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De-Serializing Objects

 
Greenhorn
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Hi,

I have basically two classes: Animal
|
Monkey (extends Animal)

Basically �Monkey� class implements Serializable interface, but Animal does not. Animal Has �name� attribute, and Monkey inherits this instance variable from Animal. �name� attribute has a Default value of �animal�

I created a Monkey Object { Animal a_obj = new Monkey(�Monkey�) } ,so now we have an Animal Reference Variable referring to a Monkey Object, where the name attribute is set to �Monkey�. I used the ObjectOutputStream to Serialize it, which was fine. Now the strange thing occurs when ever I De-Serialize the same object. The De Serialized Object of Monkey (which was named �Monkey�), Referenced by the Animal Reference Variable, the value of the Monkey name attribute is changed to its Default value i.e �animal�. It seems that the Constructor of the Parent class (Animal) is invoked when ever we desecrialize the Monkey Object, which is why the name is is assigned its Default value.

Thanks
Obaid Salikeen
 
Ranch Hand
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If you read the API for java.io.Serializable you will see that it is perfectly normal expected behaviour for that to happen.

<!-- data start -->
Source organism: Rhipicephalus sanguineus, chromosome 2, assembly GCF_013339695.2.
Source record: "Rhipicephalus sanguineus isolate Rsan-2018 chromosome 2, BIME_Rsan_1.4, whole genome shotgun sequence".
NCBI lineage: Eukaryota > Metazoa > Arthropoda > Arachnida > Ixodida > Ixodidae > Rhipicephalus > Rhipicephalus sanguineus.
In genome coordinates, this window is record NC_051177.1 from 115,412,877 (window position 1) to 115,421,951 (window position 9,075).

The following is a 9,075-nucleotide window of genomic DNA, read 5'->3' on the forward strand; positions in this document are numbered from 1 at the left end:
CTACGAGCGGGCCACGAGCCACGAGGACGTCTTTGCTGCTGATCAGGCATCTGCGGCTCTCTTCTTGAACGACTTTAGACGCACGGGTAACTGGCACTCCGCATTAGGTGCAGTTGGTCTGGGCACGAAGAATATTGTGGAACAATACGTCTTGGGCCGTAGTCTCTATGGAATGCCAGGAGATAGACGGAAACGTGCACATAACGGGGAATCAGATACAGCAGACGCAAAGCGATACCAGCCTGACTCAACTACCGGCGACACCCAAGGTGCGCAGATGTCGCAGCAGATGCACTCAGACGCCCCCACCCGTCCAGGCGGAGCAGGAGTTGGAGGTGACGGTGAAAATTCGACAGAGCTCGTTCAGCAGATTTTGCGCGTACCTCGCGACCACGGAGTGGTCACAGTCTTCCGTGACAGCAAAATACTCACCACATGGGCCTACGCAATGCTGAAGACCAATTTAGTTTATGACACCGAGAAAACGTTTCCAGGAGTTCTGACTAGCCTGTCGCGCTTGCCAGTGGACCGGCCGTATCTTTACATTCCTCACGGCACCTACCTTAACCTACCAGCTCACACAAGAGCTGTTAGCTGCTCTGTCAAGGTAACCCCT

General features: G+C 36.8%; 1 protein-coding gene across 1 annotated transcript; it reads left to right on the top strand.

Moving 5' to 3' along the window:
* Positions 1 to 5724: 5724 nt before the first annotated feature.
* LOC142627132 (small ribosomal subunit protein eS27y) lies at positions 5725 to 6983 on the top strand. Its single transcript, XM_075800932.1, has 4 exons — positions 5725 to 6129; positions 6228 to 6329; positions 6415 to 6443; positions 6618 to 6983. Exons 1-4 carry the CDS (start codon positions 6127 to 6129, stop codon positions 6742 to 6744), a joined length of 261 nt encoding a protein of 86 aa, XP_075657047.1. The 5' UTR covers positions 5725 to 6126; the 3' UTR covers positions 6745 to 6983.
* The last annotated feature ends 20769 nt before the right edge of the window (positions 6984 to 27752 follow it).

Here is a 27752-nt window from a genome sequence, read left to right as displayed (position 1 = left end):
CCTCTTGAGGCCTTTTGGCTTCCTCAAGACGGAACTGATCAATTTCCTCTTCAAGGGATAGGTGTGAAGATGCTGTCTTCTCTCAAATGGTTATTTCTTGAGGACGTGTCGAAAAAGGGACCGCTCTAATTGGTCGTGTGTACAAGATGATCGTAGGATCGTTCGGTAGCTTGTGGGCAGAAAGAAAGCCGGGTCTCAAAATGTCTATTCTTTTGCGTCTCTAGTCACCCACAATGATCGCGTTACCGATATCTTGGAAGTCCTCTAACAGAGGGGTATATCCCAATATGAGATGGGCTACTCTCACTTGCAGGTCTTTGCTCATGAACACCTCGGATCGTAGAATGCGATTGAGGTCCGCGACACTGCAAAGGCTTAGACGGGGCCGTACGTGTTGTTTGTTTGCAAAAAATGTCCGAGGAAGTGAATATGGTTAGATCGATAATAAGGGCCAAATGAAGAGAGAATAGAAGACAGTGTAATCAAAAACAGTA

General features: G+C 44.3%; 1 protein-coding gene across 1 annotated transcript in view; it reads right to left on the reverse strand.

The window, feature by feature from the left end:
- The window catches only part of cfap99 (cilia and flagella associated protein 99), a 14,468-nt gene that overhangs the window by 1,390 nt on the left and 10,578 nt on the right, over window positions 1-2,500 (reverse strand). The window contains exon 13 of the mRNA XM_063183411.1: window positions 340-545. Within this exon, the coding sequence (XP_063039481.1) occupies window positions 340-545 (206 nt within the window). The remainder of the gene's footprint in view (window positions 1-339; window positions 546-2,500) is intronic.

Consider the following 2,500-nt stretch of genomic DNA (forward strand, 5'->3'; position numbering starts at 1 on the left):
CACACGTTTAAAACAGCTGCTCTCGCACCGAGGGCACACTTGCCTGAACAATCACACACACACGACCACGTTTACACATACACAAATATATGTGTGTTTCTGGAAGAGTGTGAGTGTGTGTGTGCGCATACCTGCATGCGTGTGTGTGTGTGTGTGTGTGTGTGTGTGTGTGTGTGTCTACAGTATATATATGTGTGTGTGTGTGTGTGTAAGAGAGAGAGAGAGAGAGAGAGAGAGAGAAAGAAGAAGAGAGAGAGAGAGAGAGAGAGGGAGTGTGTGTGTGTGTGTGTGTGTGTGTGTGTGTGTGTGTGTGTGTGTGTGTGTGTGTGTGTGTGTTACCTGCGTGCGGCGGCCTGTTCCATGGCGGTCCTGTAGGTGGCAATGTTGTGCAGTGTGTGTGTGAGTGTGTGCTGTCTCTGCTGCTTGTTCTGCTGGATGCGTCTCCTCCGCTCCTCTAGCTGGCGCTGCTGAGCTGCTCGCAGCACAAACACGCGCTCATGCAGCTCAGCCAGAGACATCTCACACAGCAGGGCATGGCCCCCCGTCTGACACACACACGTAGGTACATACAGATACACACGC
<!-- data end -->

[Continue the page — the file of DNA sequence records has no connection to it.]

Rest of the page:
Ranch Hand
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You would need a private void writeObject(ObjectOutputStream os) method. Default serialize the object and then serialize the name attribute. Reading a bit about the serialization mechanism from API would help a lot. Start from here.
 
Ranch Hand
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Output:
Monkey
animal

Uncomment Line #1
Output:
Monkey
Monkey

"Member variables are not called polymorphically."


Thanks,
 
Ranch Hand
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>> "Member variables are not called polymorphically."

True, but I don't see any connection to situation Obaid described.
 
Chandra Bhatt
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Originally posted by John Stone:
>> "Member variables are not called polymorphically."

True, but I don't see any connection to situation Obaid described.



I said that in connection to the comment/uncomment Line #1 (marked bold).
I thought If Obaid would be under impression of such an case I described
above. His case is genuine, what the rule of Serialization says, if the
parent class is not Serializable, while deserializing child class object,
the constructor of the Parent class is called.

If Monkey class had its own name variable, as well as overridden toString()
method, the "Monkey" would be printed; otherwise, while deserailizing
Monkey, constructor of the Animal is called and we get name ="animal",
irrespective even if we have name in the Monkey class as well.


Thanks,
 
John Stone
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Right, I see the point now. Thanks
 
Don't get me started about those stupid light bulbs.
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